WELLINGTON (AP) — Tonga’s tranquil resort was situated behind a lagoon-and-reef break that was ideal for both snorkelers and surfers. Moana Paea, owner of the resort, and her staff would cook delicious meals together. Guests could also relax in rustic cabins hidden in the trees.
The tsunami and massive volcanic eruption that followed left many homeless and killed at least three others. The waves swept away the Ha’atafu Beach Resort.
It’s completely barren. After looking at images online, Paea’s brother Alan Burling said that the site looks like a bombsite because of the volcanic black ash.
Now, however, many former guests from Australia, New Zealand, and the U.S. are fundraising money to help Paea, her husband Hola, get back on their feet.
This is just one way the world rallies to support the people of remote Pacific islands nation rebuilding. New Zealand, Australia and Japan have sent water and other supplies to the remote Pacific island nation.
Pita Taufatofua was a sensation for being Tonga’s bare-chested Olympic Games flagbearer. He has now started an online fundraising page to raise 1 million Australian dollars ($720,000).
Tonga has never been home to the luxurious resorts of Fiji and Tahiti in the Pacific, so tourists come expecting a more authentic experience. The pandemic that had decimated international tourism in Tonga had already affected the Ha’atafu Beach Resort. So the owners turned to their famous cooking.
Peter Lund, New Zealand’s acting high commission in Tonga was going to pick up food when the volcano erupted. He described the events via satellite phone from Tonga, Friday.
Lund stated, “It’s all quite a blur now, but I heard an incredible thunderclap.” Lund said that the resort staff had told him it was too dangerous for him to stay, so he drove back to his car.
“The waves were coming in. Lund stated that he got back on the main road. “And slowly the skies became blacker and volcanic ash began to rain down.”
Lund’s 30-minute drive to Nuku’alofa’s high commission turned into 90 minutes. The compound was built on higher ground so Tongans ran to safety. Lund had around 80 people stay that night.
Moana Paea and her family were back at the beach resort. They had no time to save their belongings so they ended up climbing trees to survive. Burling lives in New Zealand.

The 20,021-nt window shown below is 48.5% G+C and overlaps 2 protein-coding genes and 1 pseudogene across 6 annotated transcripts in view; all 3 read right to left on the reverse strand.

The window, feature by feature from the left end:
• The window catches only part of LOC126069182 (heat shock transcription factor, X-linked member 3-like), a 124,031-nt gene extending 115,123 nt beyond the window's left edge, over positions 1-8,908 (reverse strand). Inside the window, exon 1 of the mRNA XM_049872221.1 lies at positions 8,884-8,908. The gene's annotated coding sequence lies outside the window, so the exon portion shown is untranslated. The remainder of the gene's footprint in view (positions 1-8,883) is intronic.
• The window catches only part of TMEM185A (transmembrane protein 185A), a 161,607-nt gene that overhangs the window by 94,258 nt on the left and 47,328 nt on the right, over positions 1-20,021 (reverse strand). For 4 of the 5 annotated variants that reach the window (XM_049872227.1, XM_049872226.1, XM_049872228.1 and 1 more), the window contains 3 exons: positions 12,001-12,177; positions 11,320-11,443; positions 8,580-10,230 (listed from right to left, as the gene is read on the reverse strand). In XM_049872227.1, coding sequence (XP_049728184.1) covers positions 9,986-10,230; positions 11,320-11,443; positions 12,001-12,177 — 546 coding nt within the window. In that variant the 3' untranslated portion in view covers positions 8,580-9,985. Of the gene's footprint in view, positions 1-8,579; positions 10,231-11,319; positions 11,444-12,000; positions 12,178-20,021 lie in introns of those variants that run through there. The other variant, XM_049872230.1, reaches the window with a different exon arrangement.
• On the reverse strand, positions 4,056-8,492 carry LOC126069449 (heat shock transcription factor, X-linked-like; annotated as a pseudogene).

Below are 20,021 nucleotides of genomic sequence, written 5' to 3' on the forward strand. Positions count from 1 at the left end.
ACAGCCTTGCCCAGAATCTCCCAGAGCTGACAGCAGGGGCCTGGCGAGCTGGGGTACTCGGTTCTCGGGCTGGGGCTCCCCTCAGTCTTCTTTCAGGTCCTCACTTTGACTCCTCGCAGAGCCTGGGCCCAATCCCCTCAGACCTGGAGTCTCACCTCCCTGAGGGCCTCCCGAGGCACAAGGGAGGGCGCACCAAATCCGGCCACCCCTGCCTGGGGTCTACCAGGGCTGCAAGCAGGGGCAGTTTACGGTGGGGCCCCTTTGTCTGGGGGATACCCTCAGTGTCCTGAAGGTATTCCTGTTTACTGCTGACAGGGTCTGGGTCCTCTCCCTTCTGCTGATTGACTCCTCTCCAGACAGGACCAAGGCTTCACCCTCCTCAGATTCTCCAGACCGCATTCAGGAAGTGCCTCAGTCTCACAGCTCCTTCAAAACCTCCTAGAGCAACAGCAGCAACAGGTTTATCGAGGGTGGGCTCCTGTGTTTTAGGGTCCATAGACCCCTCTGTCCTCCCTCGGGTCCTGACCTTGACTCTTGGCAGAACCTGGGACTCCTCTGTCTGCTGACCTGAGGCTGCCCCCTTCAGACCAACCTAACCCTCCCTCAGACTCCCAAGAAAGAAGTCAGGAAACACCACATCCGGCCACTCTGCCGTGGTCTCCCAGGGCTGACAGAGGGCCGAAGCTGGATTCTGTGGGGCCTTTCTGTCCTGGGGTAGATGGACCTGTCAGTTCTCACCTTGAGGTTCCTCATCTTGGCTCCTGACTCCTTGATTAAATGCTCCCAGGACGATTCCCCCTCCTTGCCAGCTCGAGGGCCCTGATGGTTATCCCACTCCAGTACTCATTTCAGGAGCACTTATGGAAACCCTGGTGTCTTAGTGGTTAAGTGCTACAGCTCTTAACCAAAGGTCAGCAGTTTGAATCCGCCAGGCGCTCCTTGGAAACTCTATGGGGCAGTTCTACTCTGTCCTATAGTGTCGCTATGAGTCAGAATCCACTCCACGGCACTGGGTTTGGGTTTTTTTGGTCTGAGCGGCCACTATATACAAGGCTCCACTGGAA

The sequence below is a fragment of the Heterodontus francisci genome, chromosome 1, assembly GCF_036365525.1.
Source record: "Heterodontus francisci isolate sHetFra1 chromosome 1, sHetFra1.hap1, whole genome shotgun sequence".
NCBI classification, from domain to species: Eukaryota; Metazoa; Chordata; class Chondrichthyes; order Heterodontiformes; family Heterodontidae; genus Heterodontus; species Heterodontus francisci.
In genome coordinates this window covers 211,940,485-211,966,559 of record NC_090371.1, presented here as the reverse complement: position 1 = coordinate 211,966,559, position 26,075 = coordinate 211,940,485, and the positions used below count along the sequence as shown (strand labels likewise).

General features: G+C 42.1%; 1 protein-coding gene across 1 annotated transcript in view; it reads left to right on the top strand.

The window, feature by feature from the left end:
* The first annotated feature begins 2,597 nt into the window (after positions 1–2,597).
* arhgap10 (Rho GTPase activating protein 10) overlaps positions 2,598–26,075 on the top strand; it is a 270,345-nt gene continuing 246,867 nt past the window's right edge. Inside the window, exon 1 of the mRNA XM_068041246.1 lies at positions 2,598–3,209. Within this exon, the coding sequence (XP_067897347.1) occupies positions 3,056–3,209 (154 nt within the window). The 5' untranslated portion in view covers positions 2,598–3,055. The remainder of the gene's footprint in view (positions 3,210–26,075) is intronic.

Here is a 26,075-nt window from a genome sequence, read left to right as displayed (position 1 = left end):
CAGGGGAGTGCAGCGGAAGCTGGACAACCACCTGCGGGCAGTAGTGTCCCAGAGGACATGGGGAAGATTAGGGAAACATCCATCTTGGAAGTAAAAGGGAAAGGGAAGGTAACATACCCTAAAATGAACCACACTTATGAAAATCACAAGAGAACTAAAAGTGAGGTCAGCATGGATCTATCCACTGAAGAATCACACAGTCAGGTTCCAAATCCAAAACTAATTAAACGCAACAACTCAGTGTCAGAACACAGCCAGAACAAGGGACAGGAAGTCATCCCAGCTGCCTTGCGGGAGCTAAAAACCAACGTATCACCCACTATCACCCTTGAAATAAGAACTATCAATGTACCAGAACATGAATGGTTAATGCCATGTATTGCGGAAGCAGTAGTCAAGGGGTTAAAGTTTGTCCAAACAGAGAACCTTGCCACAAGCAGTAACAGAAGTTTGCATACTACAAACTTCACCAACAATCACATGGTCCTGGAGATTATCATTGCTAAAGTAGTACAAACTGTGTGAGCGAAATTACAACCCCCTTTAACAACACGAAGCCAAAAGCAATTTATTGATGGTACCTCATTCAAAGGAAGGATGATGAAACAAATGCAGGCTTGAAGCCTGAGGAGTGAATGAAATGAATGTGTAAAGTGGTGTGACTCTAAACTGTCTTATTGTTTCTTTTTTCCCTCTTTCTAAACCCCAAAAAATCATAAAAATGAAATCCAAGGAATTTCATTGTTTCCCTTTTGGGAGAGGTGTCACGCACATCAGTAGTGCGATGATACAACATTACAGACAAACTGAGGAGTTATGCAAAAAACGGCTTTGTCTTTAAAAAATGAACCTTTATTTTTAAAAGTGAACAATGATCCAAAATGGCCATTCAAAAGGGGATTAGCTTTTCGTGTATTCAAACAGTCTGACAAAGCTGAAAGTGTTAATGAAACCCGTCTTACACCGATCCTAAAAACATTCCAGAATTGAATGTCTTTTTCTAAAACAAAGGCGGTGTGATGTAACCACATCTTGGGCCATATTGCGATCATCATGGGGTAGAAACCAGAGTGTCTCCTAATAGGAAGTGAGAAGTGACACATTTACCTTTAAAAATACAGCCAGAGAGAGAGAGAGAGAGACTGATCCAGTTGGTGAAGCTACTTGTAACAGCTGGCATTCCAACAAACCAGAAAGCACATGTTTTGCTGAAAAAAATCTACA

After speaking briefly with his sister by telephone, he stated that she was “like everyone else”, very upset and very emotional.
He stated that he hadn’t told her yet about the online fundraising site he created, which had already exceeded its goal at 100,000 New Zealand Dollars ($67,000).
Burling stated that Moana doesn’t like all the fuss and wouldn’t want us to raise the funds. “But she would have lost literally everything, and they have staff that can support her.”
According to him, the resort could accommodate 30-40 guests in 14 cabins or fale. It is too early to predict if they will rebuild. The volcano could erupt once again. Burling stated that his first priority is to send his sister a large box of clothes and other essential supplies.
People who have donated money online have left messages.
One couple wrote, “Lovely memories from two wonderful family holidays at Ha’atafu [with truly beautiful people],” “We are saddened by the destruction, but so happy to hear that everyone is safe.”
People are also beginning to clean up the island’s main island, Tongatapu. U.N. humanitarian officials reported that the eruption of the volcano has affected 84,000 people, or 80% of Tonga’s population.
Many were left unable to reach loved ones overseas after the tsunami cut the single fiber-optic cable connecting Tonga with the rest of the globe.
Sione Taumoefolau, Secretary General of the Tonga Red Cross Society stated that they have two satellite phones and invited families to use them. Each person was given three minutes to communicate with family members abroad.
Taumoefolau stated that everyone was crying and it was very touching. “We have made 300 calls in the past two days.”
Satellite links are slowly restoring some phone service, but the internet is still down.
Taumoefolau stated, “Everyone misses internet. They’re going insane for the internet.”
Many were unable work because of the internet outage that prevented people from connecting to each other.
Many people have been cleaning up the ash from their houses. People rely on rainwater for drinking, but Taumoefolau stated that the Red Cross was giving out water cans or encouraging people to use the city’s supply.
He stated that they would need a lot of rain to wash away the ash. However, it is dry now since the eruptions of the Hunga Tonga Hunga Ha’apai volcano.
On Friday, a New Zealand navy vessel arrived in Tonga with 250,000 liters (66,000 Gallons) of water. It also has a desalination facility that can produce thousands of liters per day.
A ship carrying supplies left Australia, while Britain diverted a Royal Navy vessel. Japan sent military planes, and a ship was already on its way.
“People are still trying to come to terms with all of it. Lund, acting high commissioner, stated that people are calmer than they were a few days ago. “I think that people have felt less anxious because the volcano has remained quiet,” Lund said.
He said that the gradual restoration of communication was helping.
Lund stated, “So,” “progress.”